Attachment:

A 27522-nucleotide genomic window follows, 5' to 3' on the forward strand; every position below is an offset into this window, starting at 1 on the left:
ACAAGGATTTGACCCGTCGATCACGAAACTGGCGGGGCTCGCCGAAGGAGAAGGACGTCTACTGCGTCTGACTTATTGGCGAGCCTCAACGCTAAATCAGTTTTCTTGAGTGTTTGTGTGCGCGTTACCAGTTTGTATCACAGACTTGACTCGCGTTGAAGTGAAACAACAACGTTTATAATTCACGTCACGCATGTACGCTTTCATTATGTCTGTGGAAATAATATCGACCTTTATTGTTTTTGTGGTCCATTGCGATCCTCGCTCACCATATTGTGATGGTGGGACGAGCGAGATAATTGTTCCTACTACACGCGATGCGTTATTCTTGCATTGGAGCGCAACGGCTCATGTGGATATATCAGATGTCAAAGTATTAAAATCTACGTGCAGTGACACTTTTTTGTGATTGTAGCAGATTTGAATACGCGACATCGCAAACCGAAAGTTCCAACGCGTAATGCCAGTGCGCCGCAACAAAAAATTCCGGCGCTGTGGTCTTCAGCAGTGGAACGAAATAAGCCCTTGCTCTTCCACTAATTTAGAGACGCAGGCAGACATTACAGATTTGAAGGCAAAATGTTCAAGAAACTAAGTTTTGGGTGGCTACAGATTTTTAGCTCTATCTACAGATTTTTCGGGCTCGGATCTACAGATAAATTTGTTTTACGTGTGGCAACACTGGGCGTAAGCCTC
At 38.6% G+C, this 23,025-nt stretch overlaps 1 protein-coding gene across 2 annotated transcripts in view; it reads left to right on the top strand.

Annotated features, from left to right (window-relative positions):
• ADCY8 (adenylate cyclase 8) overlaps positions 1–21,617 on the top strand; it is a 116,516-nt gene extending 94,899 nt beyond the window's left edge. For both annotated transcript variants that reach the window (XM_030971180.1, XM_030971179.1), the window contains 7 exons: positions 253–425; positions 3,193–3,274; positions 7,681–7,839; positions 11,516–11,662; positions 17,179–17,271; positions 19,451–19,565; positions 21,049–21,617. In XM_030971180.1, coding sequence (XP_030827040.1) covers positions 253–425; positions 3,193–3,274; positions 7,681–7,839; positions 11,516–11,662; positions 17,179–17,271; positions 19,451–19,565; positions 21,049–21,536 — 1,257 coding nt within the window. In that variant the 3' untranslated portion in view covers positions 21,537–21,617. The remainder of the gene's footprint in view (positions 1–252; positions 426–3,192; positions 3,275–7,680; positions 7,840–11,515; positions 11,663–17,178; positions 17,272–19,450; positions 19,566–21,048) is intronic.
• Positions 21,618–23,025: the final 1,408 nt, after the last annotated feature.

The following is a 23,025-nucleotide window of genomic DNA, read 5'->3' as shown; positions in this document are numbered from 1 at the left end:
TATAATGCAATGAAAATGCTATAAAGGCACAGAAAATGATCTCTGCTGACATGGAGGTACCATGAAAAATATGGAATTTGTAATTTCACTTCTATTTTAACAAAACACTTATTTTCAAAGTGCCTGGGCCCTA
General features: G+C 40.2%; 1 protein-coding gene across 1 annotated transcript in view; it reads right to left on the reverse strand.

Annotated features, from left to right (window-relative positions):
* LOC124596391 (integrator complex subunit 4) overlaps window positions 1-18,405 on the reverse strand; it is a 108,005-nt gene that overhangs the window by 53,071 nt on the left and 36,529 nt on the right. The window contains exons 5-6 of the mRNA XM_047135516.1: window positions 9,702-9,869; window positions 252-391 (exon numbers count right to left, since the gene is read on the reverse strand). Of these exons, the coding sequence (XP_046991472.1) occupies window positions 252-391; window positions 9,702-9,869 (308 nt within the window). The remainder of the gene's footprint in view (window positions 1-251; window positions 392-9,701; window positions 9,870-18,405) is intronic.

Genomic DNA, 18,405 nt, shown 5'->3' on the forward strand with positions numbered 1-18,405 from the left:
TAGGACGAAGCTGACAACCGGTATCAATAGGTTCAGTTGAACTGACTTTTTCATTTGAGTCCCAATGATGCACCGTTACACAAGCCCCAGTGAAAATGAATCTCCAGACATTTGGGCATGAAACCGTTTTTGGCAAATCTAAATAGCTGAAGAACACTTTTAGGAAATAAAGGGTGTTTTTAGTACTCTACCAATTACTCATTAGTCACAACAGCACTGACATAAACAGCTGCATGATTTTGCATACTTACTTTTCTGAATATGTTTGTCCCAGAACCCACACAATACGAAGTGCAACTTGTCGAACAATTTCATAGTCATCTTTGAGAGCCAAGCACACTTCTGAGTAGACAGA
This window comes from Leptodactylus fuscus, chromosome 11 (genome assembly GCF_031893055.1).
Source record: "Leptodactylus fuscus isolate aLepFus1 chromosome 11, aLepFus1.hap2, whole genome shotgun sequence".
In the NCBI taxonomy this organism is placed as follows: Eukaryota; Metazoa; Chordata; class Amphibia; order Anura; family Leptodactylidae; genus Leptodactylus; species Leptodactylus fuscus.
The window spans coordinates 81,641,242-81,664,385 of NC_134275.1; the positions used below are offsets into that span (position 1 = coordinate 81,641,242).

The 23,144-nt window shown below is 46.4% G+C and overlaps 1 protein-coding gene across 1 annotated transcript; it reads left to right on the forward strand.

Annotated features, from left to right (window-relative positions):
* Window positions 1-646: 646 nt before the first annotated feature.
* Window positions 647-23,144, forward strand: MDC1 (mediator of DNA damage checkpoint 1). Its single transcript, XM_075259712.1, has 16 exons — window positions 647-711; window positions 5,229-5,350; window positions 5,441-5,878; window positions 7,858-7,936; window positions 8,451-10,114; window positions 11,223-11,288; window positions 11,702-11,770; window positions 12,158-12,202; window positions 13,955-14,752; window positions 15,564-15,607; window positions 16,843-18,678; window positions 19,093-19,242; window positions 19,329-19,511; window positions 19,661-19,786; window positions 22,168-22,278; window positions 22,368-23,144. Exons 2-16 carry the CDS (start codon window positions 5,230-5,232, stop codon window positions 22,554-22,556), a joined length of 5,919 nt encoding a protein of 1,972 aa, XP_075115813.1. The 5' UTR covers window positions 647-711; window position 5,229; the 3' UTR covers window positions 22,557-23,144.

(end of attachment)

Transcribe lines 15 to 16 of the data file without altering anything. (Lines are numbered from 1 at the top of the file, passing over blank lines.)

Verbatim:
Source record: "Leptodactylus fuscus isolate aLepFus1 chromosome 11, aLepFus1.hap2, whole genome shotgun sequence".
In the NCBI taxonomy this organism is placed as follows: Eukaryota; Metazoa; Chordata; class Amphibia; order Anura; family Leptodactylidae; genus Leptodactylus; species Leptodactylus fuscus.